Bridging the Gap Between Culture and Missions
My passion for cultural understanding stems from my growing awareness of how deeply intertwined that is with our worldview. Each person’s cultural upbringing is an ongoing tapestry of their understanding of the world around them which influences their understanding of God. From my time overseas, I have learned that cross-cultural ministry can be two-fold. It can be an opportunity to serve and be served. It is a unique privilege to share Christ with others as we live in their distinct cultural environment. But also, stepping into a cross-cultural context can serve us by expanding our view of our great and almighty God. These truths sink deeper into my heart each time I am overseas.
This past month, I had the opportunity of spending three days in Port-au-Prince, Haiti through my internship with P4H Global. Although it was not my first time to Haiti with them, my appreciation for Haitian culture deepened. This organization is committed to meeting the needs of God’s people in Haiti through investing in long-term partnerships with local communities by training teachers as they hold fast to their belief that education can eradicate poverty. Although 80% of Haitian educators lack proper training, their enthusiasm and passion to educate is in surplus. Therefore, this organization invests in the minds of the brilliant young students by providing quality training to educators throughout Haiti. This model of serving affirms to the locals that God has equally equipped them with the intelligence and capacity to rise above their circumstances and not depend on others.
Our short trip was dedicated to creating a needs assessment for two non-profit organizations who requested teacher training. A good chunk of our time was spent observing classrooms to see how to best tailor training to meet the needs of the schools. As I took in the learning environments, I was overcome by how powerful it was to stand alongside teachers and affirm their God-given talents and skills to lead the next generation. It was transformational.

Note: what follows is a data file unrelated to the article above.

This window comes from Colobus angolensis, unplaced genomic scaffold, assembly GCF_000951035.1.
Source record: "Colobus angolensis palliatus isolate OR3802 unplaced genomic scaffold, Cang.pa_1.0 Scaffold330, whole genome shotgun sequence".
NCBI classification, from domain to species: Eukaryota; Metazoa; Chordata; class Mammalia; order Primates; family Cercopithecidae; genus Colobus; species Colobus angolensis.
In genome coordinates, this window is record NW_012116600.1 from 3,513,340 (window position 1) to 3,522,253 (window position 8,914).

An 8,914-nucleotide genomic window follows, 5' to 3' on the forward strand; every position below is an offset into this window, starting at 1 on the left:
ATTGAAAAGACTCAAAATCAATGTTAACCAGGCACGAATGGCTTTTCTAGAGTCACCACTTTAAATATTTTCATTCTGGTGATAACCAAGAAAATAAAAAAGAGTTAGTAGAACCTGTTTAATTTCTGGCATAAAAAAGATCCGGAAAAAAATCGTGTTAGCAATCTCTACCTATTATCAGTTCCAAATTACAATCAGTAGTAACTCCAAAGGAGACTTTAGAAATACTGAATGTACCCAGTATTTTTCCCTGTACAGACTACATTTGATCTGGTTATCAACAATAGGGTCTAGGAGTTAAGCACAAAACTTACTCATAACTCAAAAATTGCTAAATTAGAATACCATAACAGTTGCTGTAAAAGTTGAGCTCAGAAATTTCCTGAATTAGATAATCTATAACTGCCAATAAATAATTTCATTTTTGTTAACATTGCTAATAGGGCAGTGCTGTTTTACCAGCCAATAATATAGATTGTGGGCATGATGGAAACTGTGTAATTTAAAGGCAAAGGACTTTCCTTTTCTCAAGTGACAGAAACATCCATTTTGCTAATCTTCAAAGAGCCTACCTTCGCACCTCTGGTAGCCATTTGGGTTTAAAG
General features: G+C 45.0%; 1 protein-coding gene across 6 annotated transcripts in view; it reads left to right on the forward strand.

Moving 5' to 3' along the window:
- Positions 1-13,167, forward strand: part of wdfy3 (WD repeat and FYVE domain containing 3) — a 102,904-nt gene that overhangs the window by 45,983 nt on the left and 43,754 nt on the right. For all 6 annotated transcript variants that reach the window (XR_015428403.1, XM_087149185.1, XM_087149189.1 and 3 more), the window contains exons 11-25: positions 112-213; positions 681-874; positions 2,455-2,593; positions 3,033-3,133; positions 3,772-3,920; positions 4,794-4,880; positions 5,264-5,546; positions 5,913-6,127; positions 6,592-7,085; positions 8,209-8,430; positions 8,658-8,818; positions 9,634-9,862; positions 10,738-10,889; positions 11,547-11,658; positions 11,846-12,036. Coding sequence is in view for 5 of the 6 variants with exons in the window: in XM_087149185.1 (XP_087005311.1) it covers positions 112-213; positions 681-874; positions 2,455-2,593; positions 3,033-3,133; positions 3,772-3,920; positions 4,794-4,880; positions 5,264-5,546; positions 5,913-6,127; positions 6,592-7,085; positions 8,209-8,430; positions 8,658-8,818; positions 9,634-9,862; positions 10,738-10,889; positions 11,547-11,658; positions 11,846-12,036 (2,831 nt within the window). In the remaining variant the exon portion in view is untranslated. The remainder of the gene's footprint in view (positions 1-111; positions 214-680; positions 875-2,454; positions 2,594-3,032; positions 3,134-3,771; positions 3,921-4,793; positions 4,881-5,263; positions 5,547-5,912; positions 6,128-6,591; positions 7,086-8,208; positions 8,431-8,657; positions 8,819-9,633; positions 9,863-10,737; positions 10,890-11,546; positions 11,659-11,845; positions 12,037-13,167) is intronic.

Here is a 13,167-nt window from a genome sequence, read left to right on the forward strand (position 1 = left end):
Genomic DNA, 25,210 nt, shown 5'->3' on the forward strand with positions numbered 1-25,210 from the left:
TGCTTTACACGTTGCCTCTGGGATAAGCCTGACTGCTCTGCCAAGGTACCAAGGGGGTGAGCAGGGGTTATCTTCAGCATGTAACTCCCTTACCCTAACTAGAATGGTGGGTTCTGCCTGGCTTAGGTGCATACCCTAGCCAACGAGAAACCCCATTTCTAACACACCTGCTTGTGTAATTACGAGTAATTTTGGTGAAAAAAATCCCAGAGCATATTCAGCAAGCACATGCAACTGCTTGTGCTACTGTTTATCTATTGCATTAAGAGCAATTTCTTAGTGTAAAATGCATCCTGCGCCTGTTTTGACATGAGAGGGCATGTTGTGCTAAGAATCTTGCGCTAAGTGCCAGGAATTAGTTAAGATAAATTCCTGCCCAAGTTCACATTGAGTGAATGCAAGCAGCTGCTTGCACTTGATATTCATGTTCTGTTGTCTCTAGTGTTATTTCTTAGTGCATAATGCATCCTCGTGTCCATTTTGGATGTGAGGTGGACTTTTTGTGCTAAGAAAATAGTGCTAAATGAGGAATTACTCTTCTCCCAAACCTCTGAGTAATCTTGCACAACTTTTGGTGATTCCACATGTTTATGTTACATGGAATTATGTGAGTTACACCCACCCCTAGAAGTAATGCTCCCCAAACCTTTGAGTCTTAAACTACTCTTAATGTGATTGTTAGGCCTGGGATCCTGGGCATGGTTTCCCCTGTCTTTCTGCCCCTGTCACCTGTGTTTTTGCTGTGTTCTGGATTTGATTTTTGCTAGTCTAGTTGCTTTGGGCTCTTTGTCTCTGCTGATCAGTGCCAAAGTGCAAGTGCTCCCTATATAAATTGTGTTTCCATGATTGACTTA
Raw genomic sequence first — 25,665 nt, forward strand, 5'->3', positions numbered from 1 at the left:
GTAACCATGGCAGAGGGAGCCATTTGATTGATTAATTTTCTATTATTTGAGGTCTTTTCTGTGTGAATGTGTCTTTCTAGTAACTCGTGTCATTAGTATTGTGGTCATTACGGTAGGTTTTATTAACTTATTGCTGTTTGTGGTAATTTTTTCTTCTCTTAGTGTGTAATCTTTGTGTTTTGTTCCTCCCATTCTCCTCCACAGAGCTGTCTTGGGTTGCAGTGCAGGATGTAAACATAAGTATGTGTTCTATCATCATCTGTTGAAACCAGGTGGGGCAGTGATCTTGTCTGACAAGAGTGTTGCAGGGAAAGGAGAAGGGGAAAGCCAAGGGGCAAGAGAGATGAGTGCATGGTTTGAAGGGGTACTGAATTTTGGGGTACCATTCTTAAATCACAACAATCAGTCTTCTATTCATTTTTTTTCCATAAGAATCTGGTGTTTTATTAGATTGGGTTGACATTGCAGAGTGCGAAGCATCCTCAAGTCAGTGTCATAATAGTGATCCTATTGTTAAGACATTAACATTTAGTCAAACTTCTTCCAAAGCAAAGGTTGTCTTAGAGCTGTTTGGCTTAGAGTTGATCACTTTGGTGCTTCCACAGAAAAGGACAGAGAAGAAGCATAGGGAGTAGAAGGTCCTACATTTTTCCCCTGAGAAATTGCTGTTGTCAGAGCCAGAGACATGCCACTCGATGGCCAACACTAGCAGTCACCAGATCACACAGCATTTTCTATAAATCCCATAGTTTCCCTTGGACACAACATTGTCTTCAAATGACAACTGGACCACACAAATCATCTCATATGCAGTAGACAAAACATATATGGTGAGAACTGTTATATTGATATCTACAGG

Through my time with this organization, I have learned and witnessed how standing in solidarity and entering a cross-cultural context as a partner, you can serve well and be served simultaneously. First, by coming from a different context, I have realized that we have knowledge on methods and theories that are different to another context that can serve to their benefit, just like they might have for our context as well. For example, in Haiti, pedagogical theories popular in the States have proved to enhance classroom engagement and develop critical thinking among students. But this conclusion has developed over extensive time in dialogue and discussion with community leaders and educators. By building these lasting relationships, needs were not only identified but understood. Which leads to the beauty of being served cross-culturally. People have a wealth of knowledge and resources in the places we serve. By engaging with an enthusiasm to learn from them, our vision of how God works increases. We see the resilience in the people and are encouraged by how the Lord has strengthened, provided, and sustained them despite extensive hardship. By engaging in these conversations with an attitude of humility, our understanding of the world will inevitably expand. It will magnify God’s masterful design through the diversity in knowledge, resources, and culture discovered beyond us.
Although humbled by how much there is left for me to learn in serving well cross-culturally, I am also encouraged and grateful for the opportunity to grow and witness nations rise.